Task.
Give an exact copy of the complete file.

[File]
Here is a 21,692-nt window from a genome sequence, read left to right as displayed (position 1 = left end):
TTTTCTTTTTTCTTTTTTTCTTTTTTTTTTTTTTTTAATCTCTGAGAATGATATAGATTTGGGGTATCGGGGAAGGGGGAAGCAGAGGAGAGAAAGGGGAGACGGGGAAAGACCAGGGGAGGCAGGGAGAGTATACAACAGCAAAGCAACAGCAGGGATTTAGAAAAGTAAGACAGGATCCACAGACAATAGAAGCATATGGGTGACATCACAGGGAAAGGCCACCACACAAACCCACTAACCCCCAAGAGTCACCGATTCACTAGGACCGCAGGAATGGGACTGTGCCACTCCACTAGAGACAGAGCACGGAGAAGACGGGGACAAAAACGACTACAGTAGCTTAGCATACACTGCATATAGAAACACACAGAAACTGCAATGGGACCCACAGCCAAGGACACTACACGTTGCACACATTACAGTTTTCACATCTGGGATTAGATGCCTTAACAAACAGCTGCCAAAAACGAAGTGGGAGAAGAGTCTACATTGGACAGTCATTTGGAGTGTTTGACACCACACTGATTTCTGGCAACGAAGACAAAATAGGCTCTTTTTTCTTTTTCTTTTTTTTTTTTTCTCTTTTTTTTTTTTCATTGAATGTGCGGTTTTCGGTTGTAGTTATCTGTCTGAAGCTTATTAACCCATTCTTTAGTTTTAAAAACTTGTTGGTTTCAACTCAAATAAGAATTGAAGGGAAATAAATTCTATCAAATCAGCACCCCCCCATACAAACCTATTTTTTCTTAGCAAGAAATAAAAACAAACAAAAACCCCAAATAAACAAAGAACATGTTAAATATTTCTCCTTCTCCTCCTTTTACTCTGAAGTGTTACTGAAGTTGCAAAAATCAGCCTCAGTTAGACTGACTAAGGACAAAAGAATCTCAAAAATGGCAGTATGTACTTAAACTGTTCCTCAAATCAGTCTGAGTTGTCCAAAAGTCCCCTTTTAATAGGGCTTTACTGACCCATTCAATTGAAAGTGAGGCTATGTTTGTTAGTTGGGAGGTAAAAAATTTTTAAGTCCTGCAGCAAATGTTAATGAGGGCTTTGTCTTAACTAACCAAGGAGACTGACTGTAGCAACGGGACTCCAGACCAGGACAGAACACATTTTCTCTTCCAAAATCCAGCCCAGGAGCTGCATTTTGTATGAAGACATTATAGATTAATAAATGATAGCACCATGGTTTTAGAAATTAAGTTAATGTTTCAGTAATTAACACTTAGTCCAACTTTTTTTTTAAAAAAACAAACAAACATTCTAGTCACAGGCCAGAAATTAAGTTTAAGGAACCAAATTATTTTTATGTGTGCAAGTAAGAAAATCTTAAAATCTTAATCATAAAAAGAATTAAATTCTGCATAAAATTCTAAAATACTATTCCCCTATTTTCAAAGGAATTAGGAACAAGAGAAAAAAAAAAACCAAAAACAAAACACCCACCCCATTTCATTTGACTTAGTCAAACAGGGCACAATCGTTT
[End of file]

Here is a 21,692-nt window from a genome sequence, read left to right as displayed (position 1 = left end):
TTTTCTTTTTTCTTTTTTTCTTTTTTTTTTTTTTTTAATCTCTGAGAATGATATAGATTTGGGGTATCGGGGAAGGGGGAAGCAGAGGAGAGAAAGGGGAGACGGGGAAAGACCAGGGGAGGCAGGGAGAGTATACAACAGCAAAGCAACAGCAGGGATTTAGAAAAGTAAGACAGGATCCACAGACAATAGAAGCATATGGGTGACATCACAGGGAAAGGCCACCACACAAACCCACTAACCCCCAAGAGTCACCGATTCACTAGGACCGCAGGAATGGGACTGTGCCACTCCACTAGAGACAGAGCACGGAGAAGACGGGGACAAAAACGACTACAGTAGCTTAGCATACACTGCATATAGAAACACACAGAAACTGCAATGGGACCCACAGCCAAGGACACTACACGTTGCACACATTACAGTTTTCACATCTGGGATTAGATGCCTTAACAAACAGCTGCCAAAAACGAAGTGGGAGAAGAGTCTACATTGGACAGTCATTTGGAGTGTTTGACACCACACTGATTTCTGGCAACGAAGACAAAATAGGCTCTTTTTTCTTTTTCTTTTTTTTTTTTTCTCTTTTTTTTTTTTCATTGAATGTGCGGTTTTCGGTTGTAGTTATCTGTCTGAAGCTTATTAACCCATTCTTTAGTTTTAAAAACTTGTTGGTTTCAACTCAAATAAGAATTGAAGGGAAATAAATTCTATCAAATCAGCACCCCCCCATACAAACCTATTTTTTCTTAGCAAGAAATAAAAACAAACAAAAACCCCAAATAAACAAAGAACATGTTAAATATTTCTCCTTCTCCTCCTTTTACTCTGAAGTGTTACTGAAGTTGCAAAAATCAGCCTCAGTTAGACTGACTAAGGACAAAAGAATCTCAAAAATGGCAGTATGTACTTAAACTGTTCCTCAAATCAGTCTGAGTTGTCCAAAAGTCCCCTTTTAATAGGGCTTTACTGACCCATTCAATTGAAAGTGAGGCTATGTTTGTTAGTTGGGAGGTAAAAAATTTTTAAGTCCTGCAGCAAATGTTAATGAGGGCTTTGTCTTAACTAACCAAGGAGACTGACTGTAGCAACGGGACTCCAGACCAGGACAGAACACATTTTCTCTTCCAAAATCCAGCCCAGGAGCTGCATTTTGTATGAAGACATTATAGATTAATAAATGATAGCACCATGGTTTTAGAAATTAAGTTAATGTTTCAGTAATTAACACTTAGTCCAACTTTTTTTTTAAAAAAACAAACAAACATTCTAGTCACAGGCCAGAAATTAAGTTTAAGGAACCAAATTATTTTTATGTGTGCAAGTAAGAAAATCTTAAAATCTTAATCATAAAAAGAATTAAATTCTGCATAAAATTCTAAAATACTATTCCCCTATTTTCAAAGGAATTAGGAACAAGAGAAAAAAAAAAACCAAAAACAAAACACCCACCCCATTTCATTTGACTTAGTCAAACAGGGCACAATCGTTT